(Bloomberg) -- Wells Fargo & Co. missed estimates for net interest income in the first quarter, a sign that muted loan growth and increased pressure to pay out more for deposits are eating into the benefit of higher rates. 

The firm earned $12.2 billion in NII in the first three months of the year, according to a statement Friday, down 8.3% from a year earlier and slightly less than the $12.3 billion analysts expected. Still, overall revenue topped estimates, aided by an increase in investment advisory fees and brokerage commissions.

“The investments we are making across the franchise contributed to higher revenue versus the fourth quarter as an increase in noninterest income more than offset an expected decline in net interest income,” Chief Executive Officer Charlie Scharf said in the statement.

Big banks’ first-quarter results offer the latest window into how the US economy is faring amid an interest-rate trajectory muddied by persistent inflation. Rivals JPMorgan Chase & Co. and Citigroup Inc. are also reporting quarterly results Friday, with Goldman Sachs Group Inc., Bank of America Corp. and Morgan Stanley set to follow next week. Like Wells Fargo, JPMorgan reported NII that slightly missed estimates. 

Read More: JPMorgan Shares Fall After NII Miss, Higher Expense Guidance

Shares of Wells Fargo, up 15% this year through Thursday, were down 1.3% at 9:38 a.m. in New York trading.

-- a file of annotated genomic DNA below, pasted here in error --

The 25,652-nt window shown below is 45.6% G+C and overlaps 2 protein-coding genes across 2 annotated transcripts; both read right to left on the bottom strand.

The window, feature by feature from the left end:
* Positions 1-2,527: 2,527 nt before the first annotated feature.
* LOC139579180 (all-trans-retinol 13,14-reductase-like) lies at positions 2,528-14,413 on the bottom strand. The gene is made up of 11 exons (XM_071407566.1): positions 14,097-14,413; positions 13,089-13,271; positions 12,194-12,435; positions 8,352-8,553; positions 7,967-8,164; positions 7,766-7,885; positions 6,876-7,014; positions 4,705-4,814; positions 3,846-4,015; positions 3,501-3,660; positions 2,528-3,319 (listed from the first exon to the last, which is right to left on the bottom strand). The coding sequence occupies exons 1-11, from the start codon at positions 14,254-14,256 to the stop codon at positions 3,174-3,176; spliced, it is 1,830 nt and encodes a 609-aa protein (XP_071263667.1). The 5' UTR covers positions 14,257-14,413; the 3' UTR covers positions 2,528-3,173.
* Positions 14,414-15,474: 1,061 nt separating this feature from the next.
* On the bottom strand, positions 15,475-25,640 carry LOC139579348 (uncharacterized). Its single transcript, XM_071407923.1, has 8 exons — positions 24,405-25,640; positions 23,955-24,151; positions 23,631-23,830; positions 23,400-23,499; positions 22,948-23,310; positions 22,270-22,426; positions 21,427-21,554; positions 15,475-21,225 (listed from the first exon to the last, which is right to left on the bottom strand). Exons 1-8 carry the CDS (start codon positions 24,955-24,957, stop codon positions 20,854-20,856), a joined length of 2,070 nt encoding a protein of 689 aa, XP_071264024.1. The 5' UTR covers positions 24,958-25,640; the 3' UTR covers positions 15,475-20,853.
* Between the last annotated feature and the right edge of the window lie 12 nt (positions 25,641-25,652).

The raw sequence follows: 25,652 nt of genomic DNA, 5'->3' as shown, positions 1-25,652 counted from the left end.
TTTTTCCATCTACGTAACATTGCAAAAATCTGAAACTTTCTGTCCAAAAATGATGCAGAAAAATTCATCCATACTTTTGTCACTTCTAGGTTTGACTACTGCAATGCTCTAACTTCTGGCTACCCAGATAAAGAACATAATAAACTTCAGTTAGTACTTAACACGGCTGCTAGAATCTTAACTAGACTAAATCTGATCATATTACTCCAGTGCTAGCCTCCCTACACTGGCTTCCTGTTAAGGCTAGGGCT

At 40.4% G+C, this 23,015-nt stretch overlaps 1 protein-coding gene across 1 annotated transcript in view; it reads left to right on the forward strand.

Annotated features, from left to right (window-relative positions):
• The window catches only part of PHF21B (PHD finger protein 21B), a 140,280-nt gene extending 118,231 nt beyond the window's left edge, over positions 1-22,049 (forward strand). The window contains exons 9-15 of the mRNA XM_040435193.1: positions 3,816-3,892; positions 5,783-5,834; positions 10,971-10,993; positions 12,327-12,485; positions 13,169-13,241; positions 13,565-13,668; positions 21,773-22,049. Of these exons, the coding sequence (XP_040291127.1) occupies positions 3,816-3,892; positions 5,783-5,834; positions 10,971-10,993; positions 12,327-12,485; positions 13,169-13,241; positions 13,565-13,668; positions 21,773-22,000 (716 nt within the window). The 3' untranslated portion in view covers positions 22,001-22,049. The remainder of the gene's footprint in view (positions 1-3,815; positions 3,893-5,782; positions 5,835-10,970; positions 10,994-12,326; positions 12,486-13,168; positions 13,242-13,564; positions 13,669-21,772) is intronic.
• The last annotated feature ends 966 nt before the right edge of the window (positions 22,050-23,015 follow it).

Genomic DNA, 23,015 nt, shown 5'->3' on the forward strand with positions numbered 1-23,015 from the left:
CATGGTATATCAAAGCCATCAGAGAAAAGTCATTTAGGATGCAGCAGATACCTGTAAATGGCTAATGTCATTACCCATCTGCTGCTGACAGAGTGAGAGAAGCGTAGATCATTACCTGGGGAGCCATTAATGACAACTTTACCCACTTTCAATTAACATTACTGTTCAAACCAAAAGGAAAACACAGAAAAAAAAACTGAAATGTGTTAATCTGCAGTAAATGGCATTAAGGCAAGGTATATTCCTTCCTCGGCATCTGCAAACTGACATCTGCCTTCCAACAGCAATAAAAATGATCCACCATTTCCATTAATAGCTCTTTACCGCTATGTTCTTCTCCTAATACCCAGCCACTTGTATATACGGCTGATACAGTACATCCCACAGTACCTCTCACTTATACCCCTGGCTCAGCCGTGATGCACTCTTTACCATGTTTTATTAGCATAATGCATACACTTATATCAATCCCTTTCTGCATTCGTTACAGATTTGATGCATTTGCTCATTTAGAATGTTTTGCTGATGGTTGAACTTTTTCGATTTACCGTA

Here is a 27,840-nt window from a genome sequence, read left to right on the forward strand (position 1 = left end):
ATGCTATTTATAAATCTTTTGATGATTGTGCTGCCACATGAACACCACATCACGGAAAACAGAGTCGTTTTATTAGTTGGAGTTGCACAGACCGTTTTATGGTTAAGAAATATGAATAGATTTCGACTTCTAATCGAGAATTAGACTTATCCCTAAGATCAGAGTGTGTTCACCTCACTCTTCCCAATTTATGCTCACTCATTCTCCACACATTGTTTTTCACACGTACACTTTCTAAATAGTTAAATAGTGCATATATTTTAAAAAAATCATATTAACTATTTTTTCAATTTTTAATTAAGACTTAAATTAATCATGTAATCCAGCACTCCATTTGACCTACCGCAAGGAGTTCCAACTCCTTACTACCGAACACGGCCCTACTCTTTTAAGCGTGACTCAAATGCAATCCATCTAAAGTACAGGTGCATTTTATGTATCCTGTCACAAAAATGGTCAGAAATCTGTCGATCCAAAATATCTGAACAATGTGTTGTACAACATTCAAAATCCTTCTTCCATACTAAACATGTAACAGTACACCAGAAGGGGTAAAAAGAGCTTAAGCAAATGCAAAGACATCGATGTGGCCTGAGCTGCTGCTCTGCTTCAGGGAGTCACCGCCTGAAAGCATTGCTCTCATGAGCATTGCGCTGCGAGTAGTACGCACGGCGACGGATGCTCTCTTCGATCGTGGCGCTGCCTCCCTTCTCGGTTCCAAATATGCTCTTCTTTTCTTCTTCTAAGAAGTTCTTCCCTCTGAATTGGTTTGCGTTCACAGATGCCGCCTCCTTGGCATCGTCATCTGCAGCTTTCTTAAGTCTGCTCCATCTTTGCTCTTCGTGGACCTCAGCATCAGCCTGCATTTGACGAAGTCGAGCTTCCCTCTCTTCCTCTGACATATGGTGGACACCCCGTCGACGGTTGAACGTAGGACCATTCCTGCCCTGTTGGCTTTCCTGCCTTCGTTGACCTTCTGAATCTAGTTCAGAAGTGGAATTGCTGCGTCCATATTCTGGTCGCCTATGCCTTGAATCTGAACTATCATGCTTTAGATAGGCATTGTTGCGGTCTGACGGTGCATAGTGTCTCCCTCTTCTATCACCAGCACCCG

Wells Fargo attributed the decline in first-quarter NII to the impact of higher interest rates on funding costs, including customers moving their money to higher-yielding accounts, as well as lower loan balances. The company still expects NII for all of this year to be down 7% to 9% from $52.4 billion in 2023, reiterating an earlier forecast it gave in January. 

Total deposits inched up slightly in the first quarter compared with the same period a year earlier, buoyed by a surge in interest-bearing deposits. Funds that bore no interest sank 18% over that period. 

“We expected to see some deposit migration, and that’s exactly what you see in the quarter,” Chief Financial Officer Mike Santomassimo said on a conference call with reporters. “We’re continuing to see that migration in some of the businesses, particularly in consumer.”

The San Francisco-based bank reported $1.15 billion in net charge-offs, including $187 million tied to commercial real estate. Santomassimo said in February that the firm’s commercial-property portfolio “looks pretty good in most cases,” but warned that issues in the space will take time to play out. 

Expenses, a key component of Scharf’s planned turnaround of the lender, came in at $14.3 billion, worse than analysts expected. That included a $284 million charge for an additional Federal Deposit Insurance Corp. special assessment stemming from last year’s regional-bank failures. 

(Updates with share price in the fifth paragraph)

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